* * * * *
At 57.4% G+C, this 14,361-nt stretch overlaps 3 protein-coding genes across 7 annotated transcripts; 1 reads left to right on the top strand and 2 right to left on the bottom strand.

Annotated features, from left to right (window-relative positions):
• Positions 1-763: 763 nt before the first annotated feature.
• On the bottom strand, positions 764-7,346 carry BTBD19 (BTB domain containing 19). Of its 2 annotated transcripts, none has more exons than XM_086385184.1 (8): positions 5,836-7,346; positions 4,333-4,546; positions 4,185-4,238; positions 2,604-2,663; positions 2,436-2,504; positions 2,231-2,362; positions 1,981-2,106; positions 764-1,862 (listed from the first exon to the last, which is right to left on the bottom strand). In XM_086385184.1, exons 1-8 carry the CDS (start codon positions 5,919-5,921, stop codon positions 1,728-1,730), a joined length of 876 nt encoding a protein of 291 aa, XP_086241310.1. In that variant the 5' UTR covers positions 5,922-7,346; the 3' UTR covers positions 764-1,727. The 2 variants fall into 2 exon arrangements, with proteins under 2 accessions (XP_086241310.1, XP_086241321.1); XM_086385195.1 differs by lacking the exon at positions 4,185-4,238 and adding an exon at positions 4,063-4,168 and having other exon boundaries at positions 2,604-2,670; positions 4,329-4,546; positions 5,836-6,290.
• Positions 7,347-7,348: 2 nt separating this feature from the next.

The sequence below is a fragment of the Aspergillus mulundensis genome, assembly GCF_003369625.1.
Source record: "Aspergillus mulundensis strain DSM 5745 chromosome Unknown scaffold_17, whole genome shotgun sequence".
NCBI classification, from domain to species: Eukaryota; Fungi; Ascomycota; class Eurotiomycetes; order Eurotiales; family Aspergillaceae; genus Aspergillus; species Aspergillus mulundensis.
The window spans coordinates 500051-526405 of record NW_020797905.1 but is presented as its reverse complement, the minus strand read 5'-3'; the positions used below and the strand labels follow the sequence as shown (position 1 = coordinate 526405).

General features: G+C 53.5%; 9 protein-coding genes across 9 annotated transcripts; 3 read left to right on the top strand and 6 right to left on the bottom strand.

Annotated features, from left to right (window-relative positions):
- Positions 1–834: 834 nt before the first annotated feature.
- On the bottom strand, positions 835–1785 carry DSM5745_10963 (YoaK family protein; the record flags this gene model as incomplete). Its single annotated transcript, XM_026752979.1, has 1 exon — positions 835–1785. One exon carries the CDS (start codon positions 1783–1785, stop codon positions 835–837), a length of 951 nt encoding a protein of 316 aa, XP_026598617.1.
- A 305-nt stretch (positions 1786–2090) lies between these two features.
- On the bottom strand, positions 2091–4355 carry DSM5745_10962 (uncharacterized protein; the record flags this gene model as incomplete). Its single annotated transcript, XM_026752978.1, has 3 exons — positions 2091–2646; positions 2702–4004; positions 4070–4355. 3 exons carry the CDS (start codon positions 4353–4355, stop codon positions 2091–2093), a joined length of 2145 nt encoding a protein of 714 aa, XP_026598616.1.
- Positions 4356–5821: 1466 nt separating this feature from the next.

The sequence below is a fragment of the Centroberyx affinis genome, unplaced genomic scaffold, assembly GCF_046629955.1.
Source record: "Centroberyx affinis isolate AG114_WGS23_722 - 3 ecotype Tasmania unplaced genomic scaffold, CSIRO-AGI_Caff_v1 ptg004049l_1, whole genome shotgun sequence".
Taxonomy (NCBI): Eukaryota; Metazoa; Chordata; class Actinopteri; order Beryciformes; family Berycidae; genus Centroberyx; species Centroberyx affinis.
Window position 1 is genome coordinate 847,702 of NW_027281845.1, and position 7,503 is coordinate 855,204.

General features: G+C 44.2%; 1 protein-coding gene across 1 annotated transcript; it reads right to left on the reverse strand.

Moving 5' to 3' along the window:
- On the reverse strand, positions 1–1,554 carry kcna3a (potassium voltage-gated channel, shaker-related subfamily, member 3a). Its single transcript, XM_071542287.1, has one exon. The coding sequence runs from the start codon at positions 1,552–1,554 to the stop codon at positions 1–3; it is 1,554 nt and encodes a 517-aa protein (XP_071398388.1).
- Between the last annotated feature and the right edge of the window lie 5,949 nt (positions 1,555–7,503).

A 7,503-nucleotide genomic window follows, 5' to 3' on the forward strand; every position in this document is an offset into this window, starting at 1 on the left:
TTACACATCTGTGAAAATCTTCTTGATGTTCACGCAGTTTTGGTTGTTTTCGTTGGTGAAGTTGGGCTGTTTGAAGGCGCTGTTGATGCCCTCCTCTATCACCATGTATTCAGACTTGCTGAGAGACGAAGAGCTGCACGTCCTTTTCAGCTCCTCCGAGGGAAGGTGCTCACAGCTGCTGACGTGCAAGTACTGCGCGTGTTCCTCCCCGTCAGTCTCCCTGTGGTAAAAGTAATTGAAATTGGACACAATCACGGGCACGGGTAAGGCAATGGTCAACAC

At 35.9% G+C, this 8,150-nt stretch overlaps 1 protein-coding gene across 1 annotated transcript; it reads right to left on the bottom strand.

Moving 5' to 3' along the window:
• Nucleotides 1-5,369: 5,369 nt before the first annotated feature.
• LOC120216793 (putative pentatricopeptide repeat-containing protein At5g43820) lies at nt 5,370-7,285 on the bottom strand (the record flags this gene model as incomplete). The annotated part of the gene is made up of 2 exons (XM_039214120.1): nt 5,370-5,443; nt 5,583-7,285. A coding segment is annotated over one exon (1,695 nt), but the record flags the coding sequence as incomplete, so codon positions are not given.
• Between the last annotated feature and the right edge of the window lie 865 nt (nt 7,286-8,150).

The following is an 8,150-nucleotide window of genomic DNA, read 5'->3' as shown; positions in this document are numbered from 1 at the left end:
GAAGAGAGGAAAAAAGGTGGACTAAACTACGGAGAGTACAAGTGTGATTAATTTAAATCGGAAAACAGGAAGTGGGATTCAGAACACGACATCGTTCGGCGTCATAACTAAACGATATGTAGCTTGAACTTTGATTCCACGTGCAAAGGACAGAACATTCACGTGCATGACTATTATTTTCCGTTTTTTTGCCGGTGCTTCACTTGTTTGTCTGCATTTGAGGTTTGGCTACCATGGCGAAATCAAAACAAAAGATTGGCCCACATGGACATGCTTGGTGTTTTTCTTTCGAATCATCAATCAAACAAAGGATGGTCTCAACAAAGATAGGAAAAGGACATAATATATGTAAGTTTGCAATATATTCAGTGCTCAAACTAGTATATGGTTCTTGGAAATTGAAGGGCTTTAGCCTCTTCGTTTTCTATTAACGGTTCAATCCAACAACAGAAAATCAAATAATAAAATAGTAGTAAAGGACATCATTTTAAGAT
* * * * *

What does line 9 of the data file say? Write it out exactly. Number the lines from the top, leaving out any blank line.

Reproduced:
The window spans coordinates 500051-526405 of record NW_020797905.1 but is presented as its reverse complement, the minus strand read 5'-3'; the positions used below and the strand labels follow the sequence as shown (position 1 = coordinate 526405).